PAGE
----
Sleep Quality
    • 5 of 5 bubbles
      Rooms
    • 5 of 5 bubbles
      Cleanliness
    • 5 of 5 bubbles
      Service
Helpful?
2 Thank james_m186470
This review is the subjective opinion of a TripAdvisor member and not of TripAdvisor LLC.
Glanmire, Ireland
Level Contributor
13 reviews
7 hotel reviews
common_n_hotel_reviews_1bd8 19 helpful votes
2 of 5 bubbles Reviewed July 4, 2013

I stayed in Garnish House last night. The one thing I will say about the place is that that girl who met me was most pleasant, courteous and helpful. After that, the place is a typical last-paw celtic tiger rip off ! I paid 80euro i.e. hotel prices for a room you couldn't swing a cat in , never mind a tiger. I couldn't open the window because the room was over the kitchen and they start making the next morning's breakfast at about 1am which meant that I couldn't breathe for the fumes of bacon etc. The selection for breakfast was very good - but to be open having slept with the smells of it all night, I couldn't enjoy it. In summary - there are plenty of good hotels at this price in Cork - don't fall for this one ... a B&B at hotel prices.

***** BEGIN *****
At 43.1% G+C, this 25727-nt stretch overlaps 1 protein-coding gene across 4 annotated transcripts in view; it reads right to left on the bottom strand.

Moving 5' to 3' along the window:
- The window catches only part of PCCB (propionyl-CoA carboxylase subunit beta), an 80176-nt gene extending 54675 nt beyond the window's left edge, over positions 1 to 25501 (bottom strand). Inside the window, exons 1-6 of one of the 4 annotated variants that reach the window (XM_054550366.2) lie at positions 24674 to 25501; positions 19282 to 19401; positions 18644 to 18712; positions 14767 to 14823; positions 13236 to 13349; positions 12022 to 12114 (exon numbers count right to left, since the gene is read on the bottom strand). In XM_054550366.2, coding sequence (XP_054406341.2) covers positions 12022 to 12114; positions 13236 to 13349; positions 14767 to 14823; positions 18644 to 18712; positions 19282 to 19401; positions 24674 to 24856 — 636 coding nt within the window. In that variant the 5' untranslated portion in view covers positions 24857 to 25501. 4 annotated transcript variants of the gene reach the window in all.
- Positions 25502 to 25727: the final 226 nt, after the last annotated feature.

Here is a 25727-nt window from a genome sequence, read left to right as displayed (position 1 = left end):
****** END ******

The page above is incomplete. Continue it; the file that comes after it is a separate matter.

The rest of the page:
Room Tip: Not room number 10 anyway. And don't fall for the 'suite' - its a bedsit down the road !
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  • Stayed July 2013, traveled on business
    • 1 of 5 bubbles
      Value
    • 3 of 5 bubbles
      Location
    • 1 of 5 bubbles
      Sleep Quality
    • 1 of 5 bubbles
      Rooms
    • 2 of 5 bubbles
      Cleanliness
    • 3 of 5 bubbles
      Service
Helpful?
1 Thank Ttripster
This review is the subjective opinion of a TripAdvisor member and not of TripAdvisor LLC.
Livorno, Italy
Level Contributor
36 reviews
25 hotel reviews
common_n_hotel_reviews_1bd8 24 helpful votes
4 of 5 bubbles Reviewed July 3, 2013

Owner and staff extremely warm and welcoming. We had a room in the house across the street and we could use the kitchen as if it was ours. Plenty of private parking. Breakfast was excellent. The only negative note is that accomodation spread over 3/4 different houses made WiFi connection quite poor. Apart from that, the B&B is surely recommended, even if the city itself is, in my humble opinion, a little disappointing.

  • Stayed June 2013, traveled with family
    • 3 of 5 bubbles
      Value
    • 3 of 5 bubbles
      Location
    • 4 of 5 bubbles
      Sleep Quality
    • 4 of 5 bubbles
      Rooms